15. Macrobenthic diversity and sediment-water exchanges of oxygen and ammonium: Example of two subtidal communities of the eastern English Channel

    Science.gov (United States)

    Tous Rius, Armonie; Denis, Lionel; Dauvin, Jean-Claude; Spilmont, Nicolas

    2018-06-01

    In organic-rich shallow habitats, benthic macrofauna is known to play a major role in the geochemical functioning of surficial sediments through its metabolism, as well as its bioirrigation and/or bioturbation activity. In this paper, the effects of benthic macrofauna on metabolic fluxes at the sediment-water interface were studied at four dates, from winter to late summer, on two major macrobenthic communities of the eastern English Channel (macrotidal system): the fine sand Abra alba community (2 stations) and the sandy gravel Ophiothrix fragilis community (1 station). Oxygen and ammonium fluxes showed temporal changes that could be attributed to the variation of sea water temperature. Once the effect of temperature removed (using Q10 = 2.5), the average fauna mediated fluxes (FFauna) represented respectively 77% and 76% of average total fluxes. Considering the whole dataset, species number and biomass showed a significant correlation with fauna mediated fluxes of O2 and NH4+, while the relationships with abundance were not significant. The species composition of the community might influence ecosystem functioning, but in the present study, functional groups have a very poor relationship with FFauna (O2) and FFauna (NH4+). Despite the presence of engineer species, establishing general and simple rules to link macrofaunal parameters to functional attributes remains very difficult, suggesting that communities rather followed the idiosyncrasy and rivet hypothesis.

  16. Improved Oxygen Reduction Activity and Durability of Dealloyed PtCox Catalysts for Proton Exchange Membrane Fuel Cells: Strain, Ligand, and Particle Size Effects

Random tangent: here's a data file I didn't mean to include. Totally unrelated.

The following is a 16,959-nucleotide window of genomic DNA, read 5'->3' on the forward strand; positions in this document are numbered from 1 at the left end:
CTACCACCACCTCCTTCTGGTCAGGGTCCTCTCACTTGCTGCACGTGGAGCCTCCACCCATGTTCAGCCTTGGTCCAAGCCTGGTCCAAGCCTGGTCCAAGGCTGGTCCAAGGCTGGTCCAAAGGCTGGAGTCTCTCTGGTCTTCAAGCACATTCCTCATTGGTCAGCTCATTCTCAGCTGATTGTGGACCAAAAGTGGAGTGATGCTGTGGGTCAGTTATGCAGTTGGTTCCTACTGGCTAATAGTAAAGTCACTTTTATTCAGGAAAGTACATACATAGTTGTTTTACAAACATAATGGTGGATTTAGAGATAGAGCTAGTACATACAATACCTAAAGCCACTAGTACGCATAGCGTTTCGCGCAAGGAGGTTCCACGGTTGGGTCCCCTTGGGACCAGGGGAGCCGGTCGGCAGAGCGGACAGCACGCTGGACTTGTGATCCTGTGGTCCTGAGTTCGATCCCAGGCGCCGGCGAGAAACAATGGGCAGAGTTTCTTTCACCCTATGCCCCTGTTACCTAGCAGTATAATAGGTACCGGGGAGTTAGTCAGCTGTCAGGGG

Science.gov (United States)

    Jia, Qingying; Caldwell, Keegan; Strickland, Kara; Ziegelbauer, Joseph M.; Liu, Zhongyi; Yu, Zhiqiang; Ramaker, David E.; Mukerjee, Sanjeev

    2015-01-01

    The development of active and durable catalysts with reduced platinum content is essential for fuel cell commercialization. Herein we report that the dealloyed PtCo/HSC and PtCo3/HSC nanoparticle (NP) catalysts exhibit the same levels of enhancement in oxygen reduction activity (~4-fold) and durability over pure Pt/C NPs. Surprisingly, ex situ high-angle annular dark field scanning transmission electron microscopy (HAADF STEM) shows that the bulk morphologies of the two catalysts are distinctly different: D-PtCo/HSC catalyst is dominated by NPs with solid Pt shells surrounding a single ordered PtCo core; however, the D-PtCo3/HSC catalyst is dominated by NPs with porous Pt shells surrounding multiple disordered PtCo cores with local concentration of Co. In situ X-ray absorption spectroscopy (XAS) reveals that these two catalysts possess similar Pt–Pt and Pt–Co bond distances and Pt coordination numbers (CNs), despite their dissimilar morphologies. The similar activity of the two catalysts is thus ascribed to their comparable strain, ligand, and particle size effects. Ex situ XAS performed on D-PtCo3/HSC under different voltage cycling stage shows that the continuous dissolution of Co leaves behind the NPs with a Pt-like structure after 30k cycles. The attenuated strain and/or ligand effects caused by Co dissolution are presumably counterbalanced by the particle size effects with particle growth, which likely accounts for the constant specific activity of the catalysts along with voltage cycling. PMID:26413384

  17. Oxygen toxicity

    Directory of Open Access Journals (Sweden)

    C. A. van der Westhuizen

    1990-07-01

    Full Text Available Oxygen has been discovered about 200 years ago. Since then the vital physiological involvement of oxygen in various biologi­cal processes, mainly energy production, has been established. However, in the body molecular oxygen can be converted to toxic oxygen metabolites such as superoxide anion, hydrogen peroxide, the hydroxyl radical and singlet oxygen. These toxic metabolites are produced mainly in the mitochondria, plasma membranes and endoplasmic reticulum.

  18. Transport of oxidants and radionuclides through a clay barrier

    International Nuclear Information System (INIS)

    Neretnieks, I.

    1978-02-01